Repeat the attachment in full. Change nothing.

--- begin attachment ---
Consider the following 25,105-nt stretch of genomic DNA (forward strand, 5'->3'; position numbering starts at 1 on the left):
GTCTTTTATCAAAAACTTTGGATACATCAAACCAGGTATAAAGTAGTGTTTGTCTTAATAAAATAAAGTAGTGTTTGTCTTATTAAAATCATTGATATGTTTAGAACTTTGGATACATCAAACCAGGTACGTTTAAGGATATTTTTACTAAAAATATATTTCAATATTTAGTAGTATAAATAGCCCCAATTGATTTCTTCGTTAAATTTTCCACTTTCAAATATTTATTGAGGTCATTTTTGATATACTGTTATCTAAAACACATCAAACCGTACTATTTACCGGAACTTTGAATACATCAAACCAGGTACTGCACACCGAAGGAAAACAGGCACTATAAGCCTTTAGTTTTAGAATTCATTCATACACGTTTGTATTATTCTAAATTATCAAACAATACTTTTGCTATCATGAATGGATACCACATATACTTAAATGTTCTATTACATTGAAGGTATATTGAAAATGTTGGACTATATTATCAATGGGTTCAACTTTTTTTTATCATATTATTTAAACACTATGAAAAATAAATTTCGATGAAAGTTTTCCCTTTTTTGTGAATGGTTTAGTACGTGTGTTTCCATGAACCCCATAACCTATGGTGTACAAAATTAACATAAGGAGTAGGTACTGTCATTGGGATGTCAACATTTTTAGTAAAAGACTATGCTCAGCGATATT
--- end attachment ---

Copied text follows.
Consider the following 25,105-nt stretch of genomic DNA (forward strand, 5'->3'; position numbering starts at 1 on the left):
GTCTTTTATCAAAAACTTTGGATACATCAAACCAGGTATAAAGTAGTGTTTGTCTTAATAAAATAAAGTAGTGTTTGTCTTATTAAAATCATTGATATGTTTAGAACTTTGGATACATCAAACCAGGTACGTTTAAGGATATTTTTACTAAAAATATATTTCAATATTTAGTAGTATAAATAGCCCCAATTGATTTCTTCGTTAAATTTTCCACTTTCAAATATTTATTGAGGTCATTTTTGATATACTGTTATCTAAAACACATCAAACCGTACTATTTACCGGAACTTTGAATACATCAAACCAGGTACTGCACACCGAAGGAAAACAGGCACTATAAGCCTTTAGTTTTAGAATTCATTCATACACGTTTGTATTATTCTAAATTATCAAACAATACTTTTGCTATCATGAATGGATACCACATATACTTAAATGTTCTATTACATTGAAGGTATATTGAAAATGTTGGACTATATTATCAATGGGTTCAACTTTTTTTTATCATATTATTTAAACACTATGAAAAATAAATTTCGATGAAAGTTTTCCCTTTTTTGTGAATGGTTTAGTACGTGTGTTTCCATGAACCCCATAACCTATGGTGTACAAAATTAACATAAGGAGTAGGTACTGTCATTGGGATGTCAACATTTTTAGTAAAAGACTATGCTCAGCGATATT